• Mood stabilizers (lithium) – lithium is typically given in classic bipolar disorder that contains euphoric mania (elevated mood) or acute mania. This medication is known as good for long-term bipolar treatment as it’s known to stave off future episodes better than other medications and seems to have an antisuicide effect.
  • Anticonvulsants – anticonvulsants are known to stabilize mood and some are more indicated for someone with more mania while others are indicated in those with more depression. For example, carbamazepine (Equetro) is more indicated for children with rapid-cycling bipolar disorder.
  • Atypical antipsychotics (2nd generation antipsychotics) – these are often used to treat mania and induce mood stabilization. For example, quetiapine (Seroquel) is typically used to treat acute mania and mixed episodes and ziprasidone (Geodon) can also be used in this way but is also useful as a maintenance treatment.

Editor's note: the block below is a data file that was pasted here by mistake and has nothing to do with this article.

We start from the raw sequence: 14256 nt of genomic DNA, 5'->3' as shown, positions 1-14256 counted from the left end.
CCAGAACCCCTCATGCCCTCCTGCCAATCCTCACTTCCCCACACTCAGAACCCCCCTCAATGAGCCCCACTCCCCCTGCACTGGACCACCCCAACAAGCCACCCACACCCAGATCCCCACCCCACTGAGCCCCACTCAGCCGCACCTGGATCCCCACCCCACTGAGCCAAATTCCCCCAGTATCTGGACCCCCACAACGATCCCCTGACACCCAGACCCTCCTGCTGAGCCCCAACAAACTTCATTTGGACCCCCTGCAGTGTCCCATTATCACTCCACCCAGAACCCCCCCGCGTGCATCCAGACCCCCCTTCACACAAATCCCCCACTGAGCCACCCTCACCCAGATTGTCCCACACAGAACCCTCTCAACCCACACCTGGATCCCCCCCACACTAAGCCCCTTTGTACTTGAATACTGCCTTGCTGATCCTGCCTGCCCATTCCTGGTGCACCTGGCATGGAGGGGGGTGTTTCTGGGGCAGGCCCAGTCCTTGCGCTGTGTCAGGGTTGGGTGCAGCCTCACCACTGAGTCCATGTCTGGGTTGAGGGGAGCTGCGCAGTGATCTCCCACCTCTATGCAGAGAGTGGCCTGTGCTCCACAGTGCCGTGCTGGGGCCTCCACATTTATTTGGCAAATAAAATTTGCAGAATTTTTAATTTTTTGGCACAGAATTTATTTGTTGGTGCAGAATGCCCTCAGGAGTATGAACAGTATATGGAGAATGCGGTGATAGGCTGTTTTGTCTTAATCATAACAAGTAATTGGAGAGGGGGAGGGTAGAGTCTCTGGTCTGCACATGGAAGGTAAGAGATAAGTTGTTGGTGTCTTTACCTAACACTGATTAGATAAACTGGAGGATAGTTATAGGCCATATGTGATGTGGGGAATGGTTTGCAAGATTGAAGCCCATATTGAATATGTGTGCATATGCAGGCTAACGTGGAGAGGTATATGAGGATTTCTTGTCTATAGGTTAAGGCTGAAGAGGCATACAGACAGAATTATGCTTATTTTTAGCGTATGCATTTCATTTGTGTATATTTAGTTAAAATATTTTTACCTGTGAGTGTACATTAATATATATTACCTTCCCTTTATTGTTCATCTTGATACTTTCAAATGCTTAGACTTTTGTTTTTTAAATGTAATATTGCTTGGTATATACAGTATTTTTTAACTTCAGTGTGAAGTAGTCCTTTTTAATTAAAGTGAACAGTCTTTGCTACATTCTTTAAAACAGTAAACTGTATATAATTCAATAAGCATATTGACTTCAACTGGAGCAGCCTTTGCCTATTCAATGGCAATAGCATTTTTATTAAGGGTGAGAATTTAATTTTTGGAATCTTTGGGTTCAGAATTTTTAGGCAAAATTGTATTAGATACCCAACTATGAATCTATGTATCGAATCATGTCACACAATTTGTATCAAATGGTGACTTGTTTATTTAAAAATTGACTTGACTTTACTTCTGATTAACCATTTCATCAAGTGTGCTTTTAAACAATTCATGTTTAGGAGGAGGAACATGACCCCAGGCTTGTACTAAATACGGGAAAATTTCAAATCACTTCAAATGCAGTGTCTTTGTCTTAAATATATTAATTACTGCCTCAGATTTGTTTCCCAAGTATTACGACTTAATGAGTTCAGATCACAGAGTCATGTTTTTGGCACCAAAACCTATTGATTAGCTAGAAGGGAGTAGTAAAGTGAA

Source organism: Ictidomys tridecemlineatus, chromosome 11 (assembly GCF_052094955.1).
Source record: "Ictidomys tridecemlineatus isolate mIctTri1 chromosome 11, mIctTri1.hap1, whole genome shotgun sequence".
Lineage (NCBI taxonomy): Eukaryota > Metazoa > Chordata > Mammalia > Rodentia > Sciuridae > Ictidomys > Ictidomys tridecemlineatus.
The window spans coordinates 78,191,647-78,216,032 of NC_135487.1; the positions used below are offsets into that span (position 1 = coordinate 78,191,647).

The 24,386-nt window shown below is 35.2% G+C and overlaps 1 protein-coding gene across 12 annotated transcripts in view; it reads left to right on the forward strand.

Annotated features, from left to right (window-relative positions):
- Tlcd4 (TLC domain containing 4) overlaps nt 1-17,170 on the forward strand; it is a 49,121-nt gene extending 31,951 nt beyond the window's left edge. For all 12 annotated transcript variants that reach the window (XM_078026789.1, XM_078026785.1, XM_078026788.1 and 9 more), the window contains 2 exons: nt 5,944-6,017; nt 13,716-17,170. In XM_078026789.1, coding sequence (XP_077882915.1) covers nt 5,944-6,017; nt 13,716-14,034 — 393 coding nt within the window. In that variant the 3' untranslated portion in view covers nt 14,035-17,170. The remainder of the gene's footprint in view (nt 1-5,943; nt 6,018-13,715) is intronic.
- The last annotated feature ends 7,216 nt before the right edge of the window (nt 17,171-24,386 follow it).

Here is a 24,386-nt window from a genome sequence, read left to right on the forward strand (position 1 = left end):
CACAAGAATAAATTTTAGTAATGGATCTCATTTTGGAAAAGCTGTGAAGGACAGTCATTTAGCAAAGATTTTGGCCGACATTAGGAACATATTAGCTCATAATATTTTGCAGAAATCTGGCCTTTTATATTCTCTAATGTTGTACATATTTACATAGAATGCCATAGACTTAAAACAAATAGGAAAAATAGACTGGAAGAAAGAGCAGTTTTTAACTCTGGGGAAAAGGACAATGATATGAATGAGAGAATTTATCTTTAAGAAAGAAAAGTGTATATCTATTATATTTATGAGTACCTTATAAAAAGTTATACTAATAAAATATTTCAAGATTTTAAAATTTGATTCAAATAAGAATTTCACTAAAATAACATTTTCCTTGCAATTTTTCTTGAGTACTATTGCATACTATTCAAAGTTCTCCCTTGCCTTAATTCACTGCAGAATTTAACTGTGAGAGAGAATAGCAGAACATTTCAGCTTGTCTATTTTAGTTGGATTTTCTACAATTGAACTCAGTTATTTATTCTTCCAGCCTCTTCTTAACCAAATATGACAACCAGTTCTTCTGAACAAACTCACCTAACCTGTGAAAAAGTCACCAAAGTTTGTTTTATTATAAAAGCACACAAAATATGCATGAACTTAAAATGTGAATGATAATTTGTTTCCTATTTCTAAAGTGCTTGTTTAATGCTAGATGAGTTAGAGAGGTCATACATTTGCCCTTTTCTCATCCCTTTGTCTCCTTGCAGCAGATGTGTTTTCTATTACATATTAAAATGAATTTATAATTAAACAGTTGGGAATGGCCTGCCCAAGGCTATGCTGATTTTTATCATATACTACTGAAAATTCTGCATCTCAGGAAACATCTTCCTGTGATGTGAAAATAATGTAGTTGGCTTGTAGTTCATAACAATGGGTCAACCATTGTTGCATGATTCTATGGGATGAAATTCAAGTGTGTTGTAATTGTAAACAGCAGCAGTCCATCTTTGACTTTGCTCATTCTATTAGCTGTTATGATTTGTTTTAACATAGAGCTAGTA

The selection of medication for a child with bipolar will depend on the child’s specific symptoms and what he or she can tolerate. Also, more than one medication may be needed for full symptom control.

Bipolar Child Medication Side Effects

According to Medscape, the following are the more common bipolar child medications and their main side effects:

  • Valproic acid (Depakote) – approved for children 12 years and older
    • Sedation
    • Platelet dysfunction
    • Liver disease
    • Alopecia (hair loss)
    • Weight gain
  • Lithium (Lithobid) – approved for children 12 years and older
    • Gastrointestinal distress